Don’t you think it is unfair to ask someone how to solve a problem that they didn’t create the day after they experienced a trauma? Would not the first place to start be empathy rather than asking for a solution from me? Isn’t there someone else you could have asked? Black Christians have been speaking and writing about solutions to racism and systematic oppression for decades. Information was available and has largely been ignored. Secondly, it is not the job of the new testament professor to advise on details of public policy and government. My job is to tell folks what the bible says and the vision of the kingdom it represents. The rest of the body of Christ takes that information and puts it into practice in the areas of influence such as business, government, education, health care, etc. New Testament Scholars do not have to be omnicompetent. So as I said not my job, especially today.

        Liked by 2 people

    • Hi David! I understand that feeling of wanting to do something but not being sure what to do, and I’ve been there, too. If you don’t mind me jumping in, if you’re looking for some ideas, you could check out this book by Brenda Salter McNiel, “Roadmap to Reconciliation” https://www.amazon.com/dp/B01AWNXKS8/ref=dp-kindle-redirect?_encoding=UTF8&btkr=1 Also this book is a great tool for small group discussion at churches -Pondering Privilege by Jody Fernando: https://www.amazon.com/Pondering-Privilege-Toward-understanding-whiteness-ebook/dp/B00IPZSYD2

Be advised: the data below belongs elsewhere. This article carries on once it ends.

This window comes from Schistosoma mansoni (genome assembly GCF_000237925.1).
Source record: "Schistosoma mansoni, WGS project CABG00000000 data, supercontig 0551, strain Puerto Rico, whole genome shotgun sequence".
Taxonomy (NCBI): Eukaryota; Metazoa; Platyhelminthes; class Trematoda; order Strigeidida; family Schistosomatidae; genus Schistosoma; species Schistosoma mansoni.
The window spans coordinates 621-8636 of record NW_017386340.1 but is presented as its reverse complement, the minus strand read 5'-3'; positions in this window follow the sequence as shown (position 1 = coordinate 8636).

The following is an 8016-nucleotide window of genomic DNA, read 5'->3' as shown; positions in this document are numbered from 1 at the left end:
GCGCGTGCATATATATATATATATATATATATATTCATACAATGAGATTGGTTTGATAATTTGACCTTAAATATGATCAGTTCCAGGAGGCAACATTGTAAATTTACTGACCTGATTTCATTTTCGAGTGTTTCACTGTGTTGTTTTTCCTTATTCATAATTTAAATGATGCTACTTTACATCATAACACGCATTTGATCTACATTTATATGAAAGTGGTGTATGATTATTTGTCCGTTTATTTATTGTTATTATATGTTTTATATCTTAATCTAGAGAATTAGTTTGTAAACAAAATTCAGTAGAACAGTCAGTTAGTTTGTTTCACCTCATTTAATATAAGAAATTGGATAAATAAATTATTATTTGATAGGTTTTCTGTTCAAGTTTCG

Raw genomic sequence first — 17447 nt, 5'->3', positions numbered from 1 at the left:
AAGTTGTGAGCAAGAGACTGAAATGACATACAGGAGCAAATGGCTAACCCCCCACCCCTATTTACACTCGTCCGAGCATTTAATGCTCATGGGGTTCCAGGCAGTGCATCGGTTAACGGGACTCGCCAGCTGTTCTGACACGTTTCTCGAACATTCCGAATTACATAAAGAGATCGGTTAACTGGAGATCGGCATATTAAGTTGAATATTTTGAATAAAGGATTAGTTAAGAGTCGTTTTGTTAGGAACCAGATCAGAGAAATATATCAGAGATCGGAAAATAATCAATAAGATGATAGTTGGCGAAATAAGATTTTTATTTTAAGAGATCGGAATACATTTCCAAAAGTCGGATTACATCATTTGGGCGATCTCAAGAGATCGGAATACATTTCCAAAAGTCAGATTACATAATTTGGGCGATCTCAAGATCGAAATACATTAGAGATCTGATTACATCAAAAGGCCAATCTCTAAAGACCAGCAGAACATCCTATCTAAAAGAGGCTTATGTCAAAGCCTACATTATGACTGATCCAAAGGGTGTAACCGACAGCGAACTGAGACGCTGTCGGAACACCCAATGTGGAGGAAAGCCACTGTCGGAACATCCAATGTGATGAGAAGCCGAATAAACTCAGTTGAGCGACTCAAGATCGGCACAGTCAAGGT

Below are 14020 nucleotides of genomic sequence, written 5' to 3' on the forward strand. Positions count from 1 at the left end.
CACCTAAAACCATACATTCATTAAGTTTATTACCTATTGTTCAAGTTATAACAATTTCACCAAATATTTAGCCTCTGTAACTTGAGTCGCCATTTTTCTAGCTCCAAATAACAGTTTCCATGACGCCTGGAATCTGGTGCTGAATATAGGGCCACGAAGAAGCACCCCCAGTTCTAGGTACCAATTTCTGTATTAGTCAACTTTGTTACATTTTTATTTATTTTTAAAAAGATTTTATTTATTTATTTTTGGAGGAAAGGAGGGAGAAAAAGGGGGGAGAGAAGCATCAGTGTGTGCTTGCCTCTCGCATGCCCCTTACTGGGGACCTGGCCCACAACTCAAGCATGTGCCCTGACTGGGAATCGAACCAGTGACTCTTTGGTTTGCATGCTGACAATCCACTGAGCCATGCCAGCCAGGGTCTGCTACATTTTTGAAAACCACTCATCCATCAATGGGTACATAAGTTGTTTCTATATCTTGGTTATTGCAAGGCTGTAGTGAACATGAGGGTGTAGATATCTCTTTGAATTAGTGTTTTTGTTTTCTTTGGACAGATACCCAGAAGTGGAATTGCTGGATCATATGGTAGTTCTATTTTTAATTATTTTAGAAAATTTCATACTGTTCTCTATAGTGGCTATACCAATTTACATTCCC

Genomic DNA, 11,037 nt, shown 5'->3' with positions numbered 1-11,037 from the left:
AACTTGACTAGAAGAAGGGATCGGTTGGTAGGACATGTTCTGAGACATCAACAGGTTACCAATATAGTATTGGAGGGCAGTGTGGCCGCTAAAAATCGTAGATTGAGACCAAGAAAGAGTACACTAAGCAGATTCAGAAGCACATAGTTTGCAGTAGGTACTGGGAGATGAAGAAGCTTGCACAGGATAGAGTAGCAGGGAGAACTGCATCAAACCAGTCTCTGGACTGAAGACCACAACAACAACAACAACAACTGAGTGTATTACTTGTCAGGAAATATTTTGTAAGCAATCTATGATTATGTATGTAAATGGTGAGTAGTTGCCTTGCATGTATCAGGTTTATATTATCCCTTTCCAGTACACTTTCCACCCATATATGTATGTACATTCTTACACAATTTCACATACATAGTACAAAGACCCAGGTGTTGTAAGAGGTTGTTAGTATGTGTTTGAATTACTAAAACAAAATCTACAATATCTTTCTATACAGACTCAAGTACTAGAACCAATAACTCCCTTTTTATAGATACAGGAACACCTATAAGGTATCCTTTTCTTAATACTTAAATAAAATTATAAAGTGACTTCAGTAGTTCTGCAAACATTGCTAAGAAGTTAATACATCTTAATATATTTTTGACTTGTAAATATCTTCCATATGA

Both of those books contain many practical ideas for the church. Maybe also connect with churches in your area that are led by African American or Latino/a pastors and listen to what they see as important issues for the church. Putting ourselves under leadership & not calling the shots on what we think is important but listening & learning can help. I think through doing that, you’ll come to see what issues are important and maybe start getting some ideas of action steps that can help support our black & brown brothers & sisters.

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  5. Thank you for sharing, Esau. Praying & thinking about how i can get more active in my own circles of influence to help people move forward on the racial justice journey. When I saw this election, I realized I really had not done enough, and thought too much about myself and my fears of alienating people rather than risking and moving people forward.

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    • Thank you Esau for your second response to David above. I’ve read your post and this thread with a heavy heart in which I want to feel hope. As a white person, I am comfortable saying that we don’t usually recognize white privilege (including the privilege of having someone else give us immediate answers to our demands) for what it is. Christians like you prophetically remind us of the truth.